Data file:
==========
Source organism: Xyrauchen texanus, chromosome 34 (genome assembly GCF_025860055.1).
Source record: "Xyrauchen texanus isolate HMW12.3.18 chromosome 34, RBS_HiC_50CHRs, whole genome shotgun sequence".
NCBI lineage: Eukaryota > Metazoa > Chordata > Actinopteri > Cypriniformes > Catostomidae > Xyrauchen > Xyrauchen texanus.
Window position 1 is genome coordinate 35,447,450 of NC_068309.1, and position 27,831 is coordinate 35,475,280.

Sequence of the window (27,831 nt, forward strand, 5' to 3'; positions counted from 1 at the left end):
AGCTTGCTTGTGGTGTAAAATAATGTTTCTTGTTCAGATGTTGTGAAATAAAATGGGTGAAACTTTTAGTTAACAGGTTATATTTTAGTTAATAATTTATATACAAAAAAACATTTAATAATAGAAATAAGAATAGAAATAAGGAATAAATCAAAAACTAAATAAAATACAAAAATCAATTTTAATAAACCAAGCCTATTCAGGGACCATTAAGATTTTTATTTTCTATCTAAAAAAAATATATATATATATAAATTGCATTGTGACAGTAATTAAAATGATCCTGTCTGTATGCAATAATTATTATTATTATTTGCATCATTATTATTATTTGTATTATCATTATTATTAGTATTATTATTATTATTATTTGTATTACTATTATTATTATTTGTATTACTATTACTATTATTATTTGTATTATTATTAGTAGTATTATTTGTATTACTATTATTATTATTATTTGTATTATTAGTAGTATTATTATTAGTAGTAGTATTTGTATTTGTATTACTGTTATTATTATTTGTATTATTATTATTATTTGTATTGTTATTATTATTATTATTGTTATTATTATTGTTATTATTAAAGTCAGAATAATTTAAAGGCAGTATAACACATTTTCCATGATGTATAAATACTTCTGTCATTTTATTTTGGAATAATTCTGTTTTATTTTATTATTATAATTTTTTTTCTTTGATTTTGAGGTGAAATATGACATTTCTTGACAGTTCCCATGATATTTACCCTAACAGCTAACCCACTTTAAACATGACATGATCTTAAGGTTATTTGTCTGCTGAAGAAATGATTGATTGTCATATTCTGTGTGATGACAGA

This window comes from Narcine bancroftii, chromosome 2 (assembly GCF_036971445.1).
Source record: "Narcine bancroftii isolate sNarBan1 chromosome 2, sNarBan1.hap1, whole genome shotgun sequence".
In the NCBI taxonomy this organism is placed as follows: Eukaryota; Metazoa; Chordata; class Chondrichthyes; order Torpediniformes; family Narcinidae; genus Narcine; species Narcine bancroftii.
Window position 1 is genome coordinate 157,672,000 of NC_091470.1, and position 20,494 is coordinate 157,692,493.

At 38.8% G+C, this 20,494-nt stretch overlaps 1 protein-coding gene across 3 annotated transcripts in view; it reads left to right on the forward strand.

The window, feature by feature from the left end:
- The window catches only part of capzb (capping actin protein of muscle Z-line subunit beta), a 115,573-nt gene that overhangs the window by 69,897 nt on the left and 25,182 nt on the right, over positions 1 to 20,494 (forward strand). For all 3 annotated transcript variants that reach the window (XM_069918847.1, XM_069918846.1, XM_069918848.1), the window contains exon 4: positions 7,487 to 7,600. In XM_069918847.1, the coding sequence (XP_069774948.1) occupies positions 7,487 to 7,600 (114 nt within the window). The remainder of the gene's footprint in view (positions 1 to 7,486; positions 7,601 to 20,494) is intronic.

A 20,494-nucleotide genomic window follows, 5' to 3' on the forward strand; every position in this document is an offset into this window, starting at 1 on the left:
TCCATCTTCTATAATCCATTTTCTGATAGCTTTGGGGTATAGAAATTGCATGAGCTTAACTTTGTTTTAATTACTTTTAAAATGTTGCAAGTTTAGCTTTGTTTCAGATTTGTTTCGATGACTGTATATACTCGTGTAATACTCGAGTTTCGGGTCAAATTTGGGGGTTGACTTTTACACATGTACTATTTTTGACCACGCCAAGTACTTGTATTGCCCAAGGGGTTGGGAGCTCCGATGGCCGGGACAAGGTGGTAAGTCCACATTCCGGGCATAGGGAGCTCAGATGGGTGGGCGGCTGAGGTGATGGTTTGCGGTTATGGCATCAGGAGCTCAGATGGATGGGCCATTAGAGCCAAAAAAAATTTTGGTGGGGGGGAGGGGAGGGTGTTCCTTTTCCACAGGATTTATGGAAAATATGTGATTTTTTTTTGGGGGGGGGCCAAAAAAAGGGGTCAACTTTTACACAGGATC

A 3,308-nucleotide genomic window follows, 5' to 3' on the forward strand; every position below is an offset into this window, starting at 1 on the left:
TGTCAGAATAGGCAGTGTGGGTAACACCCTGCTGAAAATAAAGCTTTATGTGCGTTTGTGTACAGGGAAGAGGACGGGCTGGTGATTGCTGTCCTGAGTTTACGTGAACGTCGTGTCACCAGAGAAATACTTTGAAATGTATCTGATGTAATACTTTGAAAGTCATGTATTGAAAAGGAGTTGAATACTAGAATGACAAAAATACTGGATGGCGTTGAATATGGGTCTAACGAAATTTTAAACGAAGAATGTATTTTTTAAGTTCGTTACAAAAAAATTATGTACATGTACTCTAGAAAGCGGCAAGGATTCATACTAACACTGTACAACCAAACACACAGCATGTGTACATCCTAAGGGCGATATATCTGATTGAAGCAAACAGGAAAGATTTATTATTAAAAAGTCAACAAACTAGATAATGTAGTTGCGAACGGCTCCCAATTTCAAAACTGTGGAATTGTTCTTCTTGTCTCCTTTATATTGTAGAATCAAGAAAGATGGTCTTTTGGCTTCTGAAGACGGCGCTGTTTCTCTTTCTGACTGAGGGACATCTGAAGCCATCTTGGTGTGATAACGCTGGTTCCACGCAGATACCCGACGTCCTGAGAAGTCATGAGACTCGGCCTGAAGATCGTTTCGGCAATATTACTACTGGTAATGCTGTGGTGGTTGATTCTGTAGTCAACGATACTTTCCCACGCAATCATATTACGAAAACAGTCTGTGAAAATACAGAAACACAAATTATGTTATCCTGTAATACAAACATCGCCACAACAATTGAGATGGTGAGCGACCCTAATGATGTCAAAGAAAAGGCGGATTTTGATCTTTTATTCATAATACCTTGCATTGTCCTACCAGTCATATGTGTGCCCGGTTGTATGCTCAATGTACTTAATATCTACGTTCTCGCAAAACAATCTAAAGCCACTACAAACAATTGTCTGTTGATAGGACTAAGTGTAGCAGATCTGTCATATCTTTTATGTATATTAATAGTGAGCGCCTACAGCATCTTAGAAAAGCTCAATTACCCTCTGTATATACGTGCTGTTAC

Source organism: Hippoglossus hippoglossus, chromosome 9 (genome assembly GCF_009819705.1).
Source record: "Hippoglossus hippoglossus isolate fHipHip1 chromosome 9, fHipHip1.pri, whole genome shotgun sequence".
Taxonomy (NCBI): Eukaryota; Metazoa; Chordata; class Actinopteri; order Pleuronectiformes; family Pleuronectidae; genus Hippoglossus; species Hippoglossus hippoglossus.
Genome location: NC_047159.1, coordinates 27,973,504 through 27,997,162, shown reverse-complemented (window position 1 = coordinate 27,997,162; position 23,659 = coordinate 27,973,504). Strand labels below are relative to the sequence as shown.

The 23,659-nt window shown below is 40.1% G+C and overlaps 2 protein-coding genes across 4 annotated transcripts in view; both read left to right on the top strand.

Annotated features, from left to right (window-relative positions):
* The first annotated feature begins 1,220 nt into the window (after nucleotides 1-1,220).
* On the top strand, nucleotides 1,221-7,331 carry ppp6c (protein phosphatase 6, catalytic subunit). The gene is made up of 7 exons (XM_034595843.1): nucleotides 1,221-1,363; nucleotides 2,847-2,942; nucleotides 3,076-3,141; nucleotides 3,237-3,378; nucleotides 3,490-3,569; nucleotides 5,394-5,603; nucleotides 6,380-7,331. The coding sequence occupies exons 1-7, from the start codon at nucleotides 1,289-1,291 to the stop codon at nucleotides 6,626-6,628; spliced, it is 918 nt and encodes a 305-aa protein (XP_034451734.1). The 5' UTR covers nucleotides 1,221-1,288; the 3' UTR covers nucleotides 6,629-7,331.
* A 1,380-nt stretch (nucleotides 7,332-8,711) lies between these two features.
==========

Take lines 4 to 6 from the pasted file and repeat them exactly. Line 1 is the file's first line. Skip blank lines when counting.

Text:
Window position 1 is genome coordinate 35,447,450 of NC_068309.1, and position 27,831 is coordinate 35,475,280.

Sequence of the window (27,831 nt, forward strand, 5' to 3'; positions counted from 1 at the left end):
AGCTTGCTTGTGGTGTAAAATAATGTTTCTTGTTCAGATGTTGTGAAATAAAATGGGTGAAACTTTTAGTTAACAGGTTATATTTTAGTTAATAATTTATATACAAAAAAACATTTAATAATAGAAATAAGAATAGAAATAAGGAATAAATCAAAAACTAAATAAAATACAAAAATCAATTTTAATAAACCAAGCCTATTCAGGGACCATTAAGATTTTTATTTTCTATCTAAAAAAAATATATATATATATAAATTGCATTGTGACAGTAATTAAAATGATCCTGTCTGTATGCAATAATTATTATTATTATTTGCATCATTATTATTATTTGTATTATCATTATTATTAGTATTATTATTATTATTATTTGTATTACTATTATTATTATTTGTATTACTATTACTATTATTATTTGTATTATTATTAGTAGTATTATTTGTATTACTATTATTATTATTATTTGTATTATTAGTAGTATTATTATTAGTAGTAGTATTTGTATTTGTATTACTGTTATTATTATTTGTATTATTATTATTATTTGTATTGTTATTATTATTATTATTGTTATTATTATTGTTATTATTAAAGTCAGAATAATTTAAAGGCAGTATAACACATTTTCCATGATGTATAAATACTTCTGTCATTTTATTTTGGAATAATTCTGTTTTATTTTATTATTATAATTTTTTTTCTTTGATTTTGAGGTGAAATATGACATTTCTTGACAGTTCCCATGATATTTACCCTAACAGCTAACCCACTTTAAACATGACATGATCTTAAGGTTATTTGTCTGCTGAAGAAATGATTGATTGTCATATTCTGTGTGATGACAGA